Epistemic Permissivism and Reasonable Pluralism

In Michael Hannon & Jeroen de Ridder (eds.), The Routledge Handbook of Political Epistemology. New York: Routledge. pp. 112-122 (2021)
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There is an intuitive difference in how we think about pluralism and attitudinal diversity in epistemological contexts versus political contexts. In an epistemological context, it seems problematically arbitrary to hold a particular belief on some issue, while also thinking it perfectly reasonable to hold a totally different belief on the same issue given the same evidence. By contrast, though, it doesn’t seem problematically arbitrary to have a particular set of political commitments, while at the same time thinking it perfectly reasonable for someone in a similar position have a totally different set of political commitments. This chapter examines three explanatory theses that might be used to make sense of this difference: (1) that practical commitments are desire dependent in a way that beliefs are not; (2) that there are reasons to be resolute in practical commitments, but not in beliefs; and (3) that compromise in the face of practical political disagreement doesn’t mitigate controversy, whereas compromise in the face of disagreement about mere beliefs does mitigate controversy.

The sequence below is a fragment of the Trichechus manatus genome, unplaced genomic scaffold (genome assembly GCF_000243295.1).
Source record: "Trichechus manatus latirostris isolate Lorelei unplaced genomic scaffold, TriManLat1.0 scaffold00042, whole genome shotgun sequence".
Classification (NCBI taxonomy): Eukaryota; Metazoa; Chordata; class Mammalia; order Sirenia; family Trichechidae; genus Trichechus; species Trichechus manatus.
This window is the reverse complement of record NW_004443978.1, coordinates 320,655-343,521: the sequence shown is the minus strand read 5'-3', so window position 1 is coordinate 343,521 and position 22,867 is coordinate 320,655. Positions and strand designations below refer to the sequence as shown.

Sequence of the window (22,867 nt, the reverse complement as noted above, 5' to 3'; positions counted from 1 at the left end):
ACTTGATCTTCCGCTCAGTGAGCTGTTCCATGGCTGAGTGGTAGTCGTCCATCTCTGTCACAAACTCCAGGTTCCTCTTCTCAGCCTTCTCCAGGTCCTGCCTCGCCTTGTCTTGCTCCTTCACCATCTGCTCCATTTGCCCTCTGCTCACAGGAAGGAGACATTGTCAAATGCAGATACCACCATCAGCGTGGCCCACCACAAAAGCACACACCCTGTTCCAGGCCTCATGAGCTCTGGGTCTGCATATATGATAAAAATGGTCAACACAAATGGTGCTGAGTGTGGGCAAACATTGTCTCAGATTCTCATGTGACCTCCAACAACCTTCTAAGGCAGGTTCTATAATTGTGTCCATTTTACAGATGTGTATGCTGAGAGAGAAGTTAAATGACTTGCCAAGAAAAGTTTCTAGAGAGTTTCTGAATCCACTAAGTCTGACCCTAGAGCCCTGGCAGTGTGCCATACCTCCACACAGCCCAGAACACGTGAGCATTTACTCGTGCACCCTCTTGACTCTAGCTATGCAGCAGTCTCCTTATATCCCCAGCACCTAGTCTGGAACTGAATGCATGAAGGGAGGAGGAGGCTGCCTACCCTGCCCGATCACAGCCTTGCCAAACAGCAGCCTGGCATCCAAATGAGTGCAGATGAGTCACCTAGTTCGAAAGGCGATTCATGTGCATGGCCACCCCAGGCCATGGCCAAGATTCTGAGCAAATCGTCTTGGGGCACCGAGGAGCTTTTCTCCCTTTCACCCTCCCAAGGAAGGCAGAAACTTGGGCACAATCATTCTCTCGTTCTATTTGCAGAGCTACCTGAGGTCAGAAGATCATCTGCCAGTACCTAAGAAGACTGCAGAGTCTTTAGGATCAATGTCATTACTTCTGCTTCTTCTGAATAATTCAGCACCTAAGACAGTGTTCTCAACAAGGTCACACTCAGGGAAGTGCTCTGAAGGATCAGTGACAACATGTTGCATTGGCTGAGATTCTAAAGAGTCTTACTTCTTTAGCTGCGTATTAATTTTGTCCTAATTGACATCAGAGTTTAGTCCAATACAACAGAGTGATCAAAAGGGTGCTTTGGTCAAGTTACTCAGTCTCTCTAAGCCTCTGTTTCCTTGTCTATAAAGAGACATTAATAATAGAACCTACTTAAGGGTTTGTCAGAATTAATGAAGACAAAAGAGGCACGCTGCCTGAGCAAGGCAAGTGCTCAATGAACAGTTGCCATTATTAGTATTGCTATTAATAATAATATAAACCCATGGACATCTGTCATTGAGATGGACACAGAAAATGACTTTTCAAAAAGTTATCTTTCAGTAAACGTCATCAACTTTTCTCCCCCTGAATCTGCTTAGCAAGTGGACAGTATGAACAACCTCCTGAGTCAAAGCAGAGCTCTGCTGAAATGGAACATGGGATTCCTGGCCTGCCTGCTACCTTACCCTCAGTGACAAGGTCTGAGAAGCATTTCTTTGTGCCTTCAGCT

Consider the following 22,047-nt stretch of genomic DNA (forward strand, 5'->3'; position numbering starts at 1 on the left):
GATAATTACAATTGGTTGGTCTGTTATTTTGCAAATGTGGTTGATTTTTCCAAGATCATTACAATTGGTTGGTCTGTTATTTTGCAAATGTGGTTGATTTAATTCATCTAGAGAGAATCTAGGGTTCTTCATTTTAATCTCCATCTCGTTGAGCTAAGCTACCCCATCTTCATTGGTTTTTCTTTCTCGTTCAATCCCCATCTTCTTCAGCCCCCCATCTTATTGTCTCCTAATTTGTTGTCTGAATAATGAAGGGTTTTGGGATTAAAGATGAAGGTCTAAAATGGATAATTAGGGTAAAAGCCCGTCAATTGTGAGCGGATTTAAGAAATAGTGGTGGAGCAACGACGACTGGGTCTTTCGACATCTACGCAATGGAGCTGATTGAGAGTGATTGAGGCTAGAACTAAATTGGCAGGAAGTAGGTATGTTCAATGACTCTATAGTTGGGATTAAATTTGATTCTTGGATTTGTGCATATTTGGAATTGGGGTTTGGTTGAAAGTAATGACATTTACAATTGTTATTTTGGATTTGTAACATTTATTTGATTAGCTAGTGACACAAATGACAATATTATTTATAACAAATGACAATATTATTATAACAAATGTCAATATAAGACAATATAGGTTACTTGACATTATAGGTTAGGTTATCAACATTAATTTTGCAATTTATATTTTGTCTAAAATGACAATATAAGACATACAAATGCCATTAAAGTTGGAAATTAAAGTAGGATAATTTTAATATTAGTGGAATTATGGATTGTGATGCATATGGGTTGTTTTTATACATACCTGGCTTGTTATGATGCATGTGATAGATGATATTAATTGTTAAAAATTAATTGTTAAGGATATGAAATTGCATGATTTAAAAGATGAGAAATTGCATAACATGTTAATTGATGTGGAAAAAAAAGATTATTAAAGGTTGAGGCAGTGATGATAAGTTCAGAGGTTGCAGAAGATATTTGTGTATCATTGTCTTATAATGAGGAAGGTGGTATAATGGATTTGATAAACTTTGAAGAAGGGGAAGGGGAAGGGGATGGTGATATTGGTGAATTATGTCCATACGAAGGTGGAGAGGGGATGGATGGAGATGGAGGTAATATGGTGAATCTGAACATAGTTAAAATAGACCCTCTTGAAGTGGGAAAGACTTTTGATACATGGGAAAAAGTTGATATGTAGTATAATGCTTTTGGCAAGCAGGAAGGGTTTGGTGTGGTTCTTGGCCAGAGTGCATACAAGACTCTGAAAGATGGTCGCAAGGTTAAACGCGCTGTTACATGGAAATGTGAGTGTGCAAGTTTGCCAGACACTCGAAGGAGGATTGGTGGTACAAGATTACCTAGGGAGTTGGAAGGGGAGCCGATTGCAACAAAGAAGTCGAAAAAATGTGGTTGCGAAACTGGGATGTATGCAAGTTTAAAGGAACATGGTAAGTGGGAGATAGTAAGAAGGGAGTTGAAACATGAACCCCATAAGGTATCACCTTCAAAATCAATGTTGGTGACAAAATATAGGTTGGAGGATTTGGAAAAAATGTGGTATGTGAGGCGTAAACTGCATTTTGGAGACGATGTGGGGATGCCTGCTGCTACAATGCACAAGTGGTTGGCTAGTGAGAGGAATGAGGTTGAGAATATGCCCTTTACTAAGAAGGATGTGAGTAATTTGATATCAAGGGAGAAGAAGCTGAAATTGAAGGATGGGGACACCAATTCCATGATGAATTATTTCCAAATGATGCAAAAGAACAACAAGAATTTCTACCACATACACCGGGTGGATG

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Author Profiles

Robert Mark Simpson
University College London
Rach Cosker-Rowland
University of Leeds

References found in this work

Political Liberalism.John Rawls - 1993 - Columbia University Press.
Slaves of the passions.Mark Andrew Schroeder - 2007 - New York: Oxford University Press.
Liberalism Without Perfection.Jonathan Quong - 2010 - Oxford University Press.
Epistemic permissiveness.Roger White - 2005 - Philosophical Perspectives 19 (1):445–459.
A new argument for evidentialism.Nishi Shah - 2006 - Philosophical Quarterly 56 (225):481–498.

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